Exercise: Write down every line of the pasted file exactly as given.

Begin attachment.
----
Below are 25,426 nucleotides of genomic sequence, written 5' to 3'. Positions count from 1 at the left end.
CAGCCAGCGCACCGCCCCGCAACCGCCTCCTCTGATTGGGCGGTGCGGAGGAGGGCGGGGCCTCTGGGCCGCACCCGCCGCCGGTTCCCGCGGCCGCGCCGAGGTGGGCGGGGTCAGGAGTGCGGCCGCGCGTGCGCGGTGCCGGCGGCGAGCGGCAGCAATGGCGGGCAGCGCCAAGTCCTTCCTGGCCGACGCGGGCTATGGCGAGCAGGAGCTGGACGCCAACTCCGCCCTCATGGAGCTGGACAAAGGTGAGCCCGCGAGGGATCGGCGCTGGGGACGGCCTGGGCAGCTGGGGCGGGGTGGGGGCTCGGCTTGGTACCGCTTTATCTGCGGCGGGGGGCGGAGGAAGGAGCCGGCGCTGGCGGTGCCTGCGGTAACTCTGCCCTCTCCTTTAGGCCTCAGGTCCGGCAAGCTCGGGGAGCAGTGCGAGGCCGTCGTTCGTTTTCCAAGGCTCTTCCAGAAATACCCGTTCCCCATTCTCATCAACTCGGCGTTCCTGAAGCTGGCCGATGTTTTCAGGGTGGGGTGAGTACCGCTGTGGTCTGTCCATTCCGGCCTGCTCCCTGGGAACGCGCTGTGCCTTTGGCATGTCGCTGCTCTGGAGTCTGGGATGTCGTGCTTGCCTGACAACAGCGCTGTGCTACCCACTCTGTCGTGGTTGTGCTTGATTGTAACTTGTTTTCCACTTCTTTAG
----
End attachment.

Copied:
Below are 25,426 nucleotides of genomic sequence, written 5' to 3'. Positions count from 1 at the left end.
CAGCCAGCGCACCGCCCCGCAACCGCCTCCTCTGATTGGGCGGTGCGGAGGAGGGCGGGGCCTCTGGGCCGCACCCGCCGCCGGTTCCCGCGGCCGCGCCGAGGTGGGCGGGGTCAGGAGTGCGGCCGCGCGTGCGCGGTGCCGGCGGCGAGCGGCAGCAATGGCGGGCAGCGCCAAGTCCTTCCTGGCCGACGCGGGCTATGGCGAGCAGGAGCTGGACGCCAACTCCGCCCTCATGGAGCTGGACAAAGGTGAGCCCGCGAGGGATCGGCGCTGGGGACGGCCTGGGCAGCTGGGGCGGGGTGGGGGCTCGGCTTGGTACCGCTTTATCTGCGGCGGGGGGCGGAGGAAGGAGCCGGCGCTGGCGGTGCCTGCGGTAACTCTGCCCTCTCCTTTAGGCCTCAGGTCCGGCAAGCTCGGGGAGCAGTGCGAGGCCGTCGTTCGTTTTCCAAGGCTCTTCCAGAAATACCCGTTCCCCATTCTCATCAACTCGGCGTTCCTGAAGCTGGCCGATGTTTTCAGGGTGGGGTGAGTACCGCTGTGGTCTGTCCATTCCGGCCTGCTCCCTGGGAACGCGCTGTGCCTTTGGCATGTCGCTGCTCTGGAGTCTGGGATGTCGTGCTTGCCTGACAACAGCGCTGTGCTACCCACTCTGTCGTGGTTGTGCTTGATTGTAACTTGTTTTCCACTTCTTTAG